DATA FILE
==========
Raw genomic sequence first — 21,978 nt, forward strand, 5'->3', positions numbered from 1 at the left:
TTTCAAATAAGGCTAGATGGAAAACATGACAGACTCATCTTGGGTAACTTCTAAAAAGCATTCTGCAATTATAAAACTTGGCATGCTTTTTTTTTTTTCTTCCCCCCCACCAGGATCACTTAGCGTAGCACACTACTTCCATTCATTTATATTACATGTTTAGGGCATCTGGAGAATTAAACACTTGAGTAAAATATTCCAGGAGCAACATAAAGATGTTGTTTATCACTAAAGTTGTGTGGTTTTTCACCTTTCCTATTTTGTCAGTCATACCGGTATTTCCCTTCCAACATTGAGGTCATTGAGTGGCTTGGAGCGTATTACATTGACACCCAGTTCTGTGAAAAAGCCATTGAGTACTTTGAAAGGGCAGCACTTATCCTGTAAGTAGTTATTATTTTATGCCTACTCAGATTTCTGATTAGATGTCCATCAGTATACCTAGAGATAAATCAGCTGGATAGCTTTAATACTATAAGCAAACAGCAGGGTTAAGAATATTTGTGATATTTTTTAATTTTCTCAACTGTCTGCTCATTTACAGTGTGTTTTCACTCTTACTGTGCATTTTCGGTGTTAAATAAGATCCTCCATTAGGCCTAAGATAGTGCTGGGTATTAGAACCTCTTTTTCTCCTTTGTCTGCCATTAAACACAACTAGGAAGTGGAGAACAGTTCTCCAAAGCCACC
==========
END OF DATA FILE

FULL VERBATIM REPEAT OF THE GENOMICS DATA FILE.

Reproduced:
Raw genomic sequence first — 21,978 nt, forward strand, 5'->3', positions numbered from 1 at the left:
TTTCAAATAAGGCTAGATGGAAAACATGACAGACTCATCTTGGGTAACTTCTAAAAAGCATTCTGCAATTATAAAACTTGGCATGCTTTTTTTTTTTTCTTCCCCCCCACCAGGATCACTTAGCGTAGCACACTACTTCCATTCATTTATATTACATGTTTAGGGCATCTGGAGAATTAAACACTTGAGTAAAATATTCCAGGAGCAACATAAAGATGTTGTTTATCACTAAAGTTGTGTGGTTTTTCACCTTTCCTATTTTGTCAGTCATACCGGTATTTCCCTTCCAACATTGAGGTCATTGAGTGGCTTGGAGCGTATTACATTGACACCCAGTTCTGTGAAAAAGCCATTGAGTACTTTGAAAGGGCAGCACTTATCCTGTAAGTAGTTATTATTTTATGCCTACTCAGATTTCTGATTAGATGTCCATCAGTATACCTAGAGATAAATCAGCTGGATAGCTTTAATACTATAAGCAAACAGCAGGGTTAAGAATATTTGTGATATTTTTTAATTTTCTCAACTGTCTGCTCATTTACAGTGTGTTTTCACTCTTACTGTGCATTTTCGGTGTTAAATAAGATCCTCCATTAGGCCTAAGATAGTGCTGGGTATTAGAACCTCTTTTTCTCCTTTGTCTGCCATTAAACACAACTAGGAAGTGGAGAACAGTTCTCCAAAGCCACC